What then do they gain from their education? One of the effects of our curriculum on students is to challenge many of their (good and biblical) assumptions. In other words, the aim is to subject the students’ beliefs, assumptions, and practices to stress testing in order to build resiliency. In most universities, such challenges often come with the aim of undermining or overthrowing these beliefs and assumptions. But the goal of a Christian college is to strengthen, solidify, and (sometimes) correct these assumptions, beliefs, and practices. Strengthening a student’s faith requires subjecting them to a process of engagement with authors and texts that articulate beliefs and ideas that differ from theirs.

This process, while often uncomfortable and difficult for the students, is good for them and the solidity of their Christian convictions. A liberal-arts education forces them to think about why they believe what they believe and to explore the deeper reasons for their faith, thereby shaping their overall orientation to the world. While such an education has value in enabling students to commend the faith to others, the first aim of the education is not apologetic or evangelistic, but formative and personal. We want our students to be real Christians, all the way down. To use Walter Hooper’s description of C.S. Lewis, we want them to be “thoroughly converted” (God in the Dock, xiv). The contemporary world poses significant intellectual, moral, and affectional challenges for Christians. Standing firm in the evil day demands deep Christian convictions that have been tested and tried (Ephesians 6:13). Our college delivers that testing and trying through broad exposure to the riches of a liberal-arts education led by wise and faithful professors who care about the outcome of our students’ faith.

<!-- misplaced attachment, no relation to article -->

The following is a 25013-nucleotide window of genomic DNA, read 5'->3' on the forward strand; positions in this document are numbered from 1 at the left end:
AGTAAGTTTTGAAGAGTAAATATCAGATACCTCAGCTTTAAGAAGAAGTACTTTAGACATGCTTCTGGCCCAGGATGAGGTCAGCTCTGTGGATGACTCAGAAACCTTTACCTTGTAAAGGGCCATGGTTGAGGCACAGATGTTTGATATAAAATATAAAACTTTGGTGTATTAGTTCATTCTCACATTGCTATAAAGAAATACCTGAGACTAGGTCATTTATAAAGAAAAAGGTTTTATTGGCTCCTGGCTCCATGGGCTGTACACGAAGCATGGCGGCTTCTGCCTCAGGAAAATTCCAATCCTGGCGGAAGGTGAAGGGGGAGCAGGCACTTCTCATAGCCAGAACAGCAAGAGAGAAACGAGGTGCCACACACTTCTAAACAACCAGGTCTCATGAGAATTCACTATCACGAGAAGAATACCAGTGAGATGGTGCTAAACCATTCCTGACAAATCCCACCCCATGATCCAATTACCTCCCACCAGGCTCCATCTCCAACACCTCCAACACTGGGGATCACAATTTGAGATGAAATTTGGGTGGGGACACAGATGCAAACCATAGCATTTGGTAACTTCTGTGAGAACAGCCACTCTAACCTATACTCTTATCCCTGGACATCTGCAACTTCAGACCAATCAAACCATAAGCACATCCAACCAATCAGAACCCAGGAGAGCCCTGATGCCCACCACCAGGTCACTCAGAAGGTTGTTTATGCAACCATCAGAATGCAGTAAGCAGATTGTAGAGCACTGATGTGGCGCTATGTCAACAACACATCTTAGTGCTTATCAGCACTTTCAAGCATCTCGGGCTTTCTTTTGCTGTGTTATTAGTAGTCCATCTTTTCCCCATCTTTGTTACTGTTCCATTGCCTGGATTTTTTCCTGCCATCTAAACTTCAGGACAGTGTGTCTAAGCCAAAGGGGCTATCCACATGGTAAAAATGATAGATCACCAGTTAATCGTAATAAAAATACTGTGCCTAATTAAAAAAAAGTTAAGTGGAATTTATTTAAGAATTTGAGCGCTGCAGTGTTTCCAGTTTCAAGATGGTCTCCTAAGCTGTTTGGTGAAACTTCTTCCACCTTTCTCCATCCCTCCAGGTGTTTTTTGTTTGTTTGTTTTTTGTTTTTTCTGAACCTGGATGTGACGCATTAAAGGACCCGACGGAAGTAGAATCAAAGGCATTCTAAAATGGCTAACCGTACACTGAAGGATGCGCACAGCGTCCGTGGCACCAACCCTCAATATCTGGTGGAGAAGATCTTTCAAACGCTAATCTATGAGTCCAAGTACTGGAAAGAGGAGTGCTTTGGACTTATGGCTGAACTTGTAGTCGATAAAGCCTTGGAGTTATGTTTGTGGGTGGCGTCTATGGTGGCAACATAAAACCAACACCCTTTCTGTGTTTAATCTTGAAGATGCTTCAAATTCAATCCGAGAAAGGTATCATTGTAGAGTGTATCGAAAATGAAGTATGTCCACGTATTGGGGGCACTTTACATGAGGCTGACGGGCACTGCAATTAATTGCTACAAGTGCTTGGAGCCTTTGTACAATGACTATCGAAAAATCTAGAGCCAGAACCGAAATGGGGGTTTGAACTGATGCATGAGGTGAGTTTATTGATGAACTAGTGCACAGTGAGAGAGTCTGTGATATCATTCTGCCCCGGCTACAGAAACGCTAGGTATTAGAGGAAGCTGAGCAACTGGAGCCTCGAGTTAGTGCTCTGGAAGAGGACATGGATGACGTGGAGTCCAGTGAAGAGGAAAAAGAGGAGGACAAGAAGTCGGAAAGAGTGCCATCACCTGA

But the aim of a liberal-arts education is not merely defensive; it also aims to broaden the mind and enlarge the heart of the student. We want students to lean into reality, to have eyes wide open in wonder at the world that God has made and that man has cultivated and adorned (Psalm 19:1104:14¬–15). A liberal-arts education helps students to grow in wisdom, to attune them to reality so that they are able to walk wisely and joyfully in the world.

The Home